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Terahertz devices using oxide nanoarrays

Ferroelectric nanotubes that produce intense, high-frequency emissions may lead to new medical, military, and security devices.
28 December 2008, SPIE Newsroom. DOI: 10.1117/2.1200812.1401

Terahertz devices may spur advances in counterterrorism technology like airport scanners, agile-frequency devices, and satellite communications. They may also provide medical equipment with non-ionizing radiation that does not harm DNA. For instance, they could allow for high-resolution, soft-tissue scanners or replace x-rays for dental work. Currently, the best devices available use a femtosecond laser beam incident upon a conventional semiconductor such as p-type indium arsenide or zinc telluride (see Figure 1). By optically rectifying the laser beam, researchers can generate emissions near 1 or 2THz.

Our work has produced emissions in the 2–10THz frequency range. We collaborated with researchers at Vilnius University, Aveiro University, and the Jozef Stefan Institute1 to generate intense terahertz emission (see Figure 2) from an array of ferroelectric oxide nanotubes of lead zirconate-titanate (PZT). PZT is the most popular commercial actuator material, but has never been used for terahertz devices. To accomplish this task, we used an array of approximately 10 million PZT nanotubes, which are about 100μm in height, 1–4μm in outside diameter, and 40nm in wall thickness. The bottom 10% of each tube is embedded into a silicon substrate. This configuration maximizes the surface-to-volume ratio, and enables some coherent antenna effects.

Figure 1. (top) Femtosecond laser beams can generate terahertz emission from lead zirconate-titanate (PZT) nanotubes. (bottom) Scanning electron micrograph of the actual ferroelectric nanotube array.

Figure 2. PZT on silicon (7a) shows a greater response versus frequency than bare silicon (5a). a.u.: Arbitrary units.

In order to be a good terahertz emitter, substances need an extremely large charge density gradient near their surface. For example, indium arsenide normally has an accumulation layer, rather than a depletion layer. PZT is ideal in this respect because its surface charge density is typically 3×1021/cm3, whereas it is nearly a thousand times less only 20nm into the film. The second requirement is that the piezoelectric coupling constant d33 should be very large. PZT has one of the largest piezoelectric coefficients known in nature, making it attractive as a terahertz emitter. Prototype PZT terahertz devices are being manufactured by Cambridge Nano-Electronics.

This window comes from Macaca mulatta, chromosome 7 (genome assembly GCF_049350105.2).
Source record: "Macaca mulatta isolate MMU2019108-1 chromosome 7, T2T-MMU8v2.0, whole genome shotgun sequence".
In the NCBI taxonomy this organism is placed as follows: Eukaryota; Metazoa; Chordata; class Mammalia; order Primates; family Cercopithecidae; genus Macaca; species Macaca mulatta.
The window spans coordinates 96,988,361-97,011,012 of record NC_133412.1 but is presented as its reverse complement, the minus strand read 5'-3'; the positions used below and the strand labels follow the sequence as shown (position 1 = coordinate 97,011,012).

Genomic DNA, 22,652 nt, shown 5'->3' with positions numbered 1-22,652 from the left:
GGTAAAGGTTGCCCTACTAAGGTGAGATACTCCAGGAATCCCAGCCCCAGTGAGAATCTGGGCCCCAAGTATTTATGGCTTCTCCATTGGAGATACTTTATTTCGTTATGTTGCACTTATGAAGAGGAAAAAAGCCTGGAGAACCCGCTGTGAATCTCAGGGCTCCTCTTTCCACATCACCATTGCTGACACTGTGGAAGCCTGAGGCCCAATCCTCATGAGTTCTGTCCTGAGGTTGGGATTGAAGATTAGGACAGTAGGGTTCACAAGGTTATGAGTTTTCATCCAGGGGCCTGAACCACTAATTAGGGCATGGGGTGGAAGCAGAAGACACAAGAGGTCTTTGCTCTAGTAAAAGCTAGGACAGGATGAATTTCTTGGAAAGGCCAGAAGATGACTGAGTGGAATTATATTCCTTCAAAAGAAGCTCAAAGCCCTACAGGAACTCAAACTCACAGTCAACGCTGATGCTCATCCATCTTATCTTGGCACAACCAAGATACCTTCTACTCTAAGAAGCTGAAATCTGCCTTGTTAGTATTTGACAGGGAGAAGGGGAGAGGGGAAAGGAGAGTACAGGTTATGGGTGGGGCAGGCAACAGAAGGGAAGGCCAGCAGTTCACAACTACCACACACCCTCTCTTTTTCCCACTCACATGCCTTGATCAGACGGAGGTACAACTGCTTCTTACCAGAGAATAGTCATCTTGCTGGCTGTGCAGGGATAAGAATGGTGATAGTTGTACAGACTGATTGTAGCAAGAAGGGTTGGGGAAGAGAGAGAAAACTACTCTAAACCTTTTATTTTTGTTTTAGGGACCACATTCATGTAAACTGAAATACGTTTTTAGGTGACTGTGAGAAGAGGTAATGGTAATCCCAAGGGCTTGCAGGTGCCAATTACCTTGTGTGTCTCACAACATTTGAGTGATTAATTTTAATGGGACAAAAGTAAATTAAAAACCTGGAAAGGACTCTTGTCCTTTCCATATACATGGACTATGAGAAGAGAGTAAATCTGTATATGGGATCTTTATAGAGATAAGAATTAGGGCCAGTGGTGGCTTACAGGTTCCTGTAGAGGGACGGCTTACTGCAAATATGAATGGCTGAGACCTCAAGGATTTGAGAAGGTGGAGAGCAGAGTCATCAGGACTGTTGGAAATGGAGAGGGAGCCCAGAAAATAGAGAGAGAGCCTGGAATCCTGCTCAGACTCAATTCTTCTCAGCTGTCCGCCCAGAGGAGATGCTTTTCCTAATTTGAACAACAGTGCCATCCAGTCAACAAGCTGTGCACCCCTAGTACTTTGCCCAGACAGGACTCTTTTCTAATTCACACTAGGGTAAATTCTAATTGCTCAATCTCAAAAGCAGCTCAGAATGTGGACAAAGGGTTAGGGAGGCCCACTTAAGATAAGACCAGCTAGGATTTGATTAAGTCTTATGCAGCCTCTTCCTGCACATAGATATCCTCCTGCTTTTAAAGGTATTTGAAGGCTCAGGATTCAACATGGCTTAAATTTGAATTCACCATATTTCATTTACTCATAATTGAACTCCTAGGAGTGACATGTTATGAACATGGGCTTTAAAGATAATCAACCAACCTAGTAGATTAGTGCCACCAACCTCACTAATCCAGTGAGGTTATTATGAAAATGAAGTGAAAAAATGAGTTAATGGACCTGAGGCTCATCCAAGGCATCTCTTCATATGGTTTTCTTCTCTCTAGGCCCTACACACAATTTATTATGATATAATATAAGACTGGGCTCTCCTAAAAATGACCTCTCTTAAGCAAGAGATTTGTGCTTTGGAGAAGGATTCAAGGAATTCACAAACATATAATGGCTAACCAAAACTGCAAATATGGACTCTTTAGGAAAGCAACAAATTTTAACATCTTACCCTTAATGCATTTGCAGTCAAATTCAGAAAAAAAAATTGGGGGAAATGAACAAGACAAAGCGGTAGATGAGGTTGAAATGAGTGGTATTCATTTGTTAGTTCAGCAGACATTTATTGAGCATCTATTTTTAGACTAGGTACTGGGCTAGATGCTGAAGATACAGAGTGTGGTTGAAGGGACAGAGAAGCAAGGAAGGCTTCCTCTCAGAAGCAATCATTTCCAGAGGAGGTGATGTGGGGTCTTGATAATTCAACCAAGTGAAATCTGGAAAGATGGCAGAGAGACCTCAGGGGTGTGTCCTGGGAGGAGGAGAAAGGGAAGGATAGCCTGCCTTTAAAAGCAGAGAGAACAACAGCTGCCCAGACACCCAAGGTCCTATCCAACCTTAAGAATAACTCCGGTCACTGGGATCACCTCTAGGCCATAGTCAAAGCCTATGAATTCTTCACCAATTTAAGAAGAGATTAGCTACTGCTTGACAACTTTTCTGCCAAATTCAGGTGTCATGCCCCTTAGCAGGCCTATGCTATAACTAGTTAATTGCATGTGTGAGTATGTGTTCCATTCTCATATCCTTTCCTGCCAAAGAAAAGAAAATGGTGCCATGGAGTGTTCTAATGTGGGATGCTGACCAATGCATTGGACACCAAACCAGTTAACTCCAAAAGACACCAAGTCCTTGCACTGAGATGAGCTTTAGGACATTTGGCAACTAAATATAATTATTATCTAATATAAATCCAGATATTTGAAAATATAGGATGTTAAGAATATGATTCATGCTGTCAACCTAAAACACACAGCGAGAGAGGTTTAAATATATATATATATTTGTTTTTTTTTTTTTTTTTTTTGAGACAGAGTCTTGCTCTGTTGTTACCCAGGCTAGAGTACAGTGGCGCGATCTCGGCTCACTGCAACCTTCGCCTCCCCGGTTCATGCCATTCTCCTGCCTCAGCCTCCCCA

PZT emitters have an additional advantage. Although the initial results were done with optical femtosecond laser excitation, future work aims to generate terahertz radiation in PZT merely by reversing the polarization. We can reverse polarity in these nanotubes with a 10V battery. This kind of nonstandard semiconductor heterostructure, as advocated by Ryzhii,2 has a wide bandgap oxide (Eg= 3.6eV) replacing the III-V or II-VI semiconductor.

Elimination of laser excitation would make terahertz emitters cheaper, smaller, and lighter. It would also permit field operation with hand-held devices. Studies from the group of Tonouchi3 make it clear that polarizations can be read from the terahertz spectra for other ferroelectric oxides like bismuth ferrite. Thus, a terahertz-accessed computer memory may also be possible.4 As next steps we plan to vary the diameters, shape (round or square), and separation of our nanotubes. In particular, we would like to see whether the nanotubes act as a coherent antenna array. We and others will also be making a serious effort to demonstrate terahertz emission without laser excitation. Because these PZT nanotubes switch polarization with application of dc voltages 10V across the wall of the tube,5,6 there is good reason to suspect that they will function as unconventional terahertz heterojunction emitters.

James Scott
Earth Sciences and Physics
University of Cambridge
Cambridge, UK

James Scott is a professor of ferroics at Cambridge University. An American educated at Harvard, he spent his early career at Bell Labs and the University of Colorado. In 2008 he was elected a Fellow of the Royal Society and in December received the Materials Research Society Medal for oxide devices.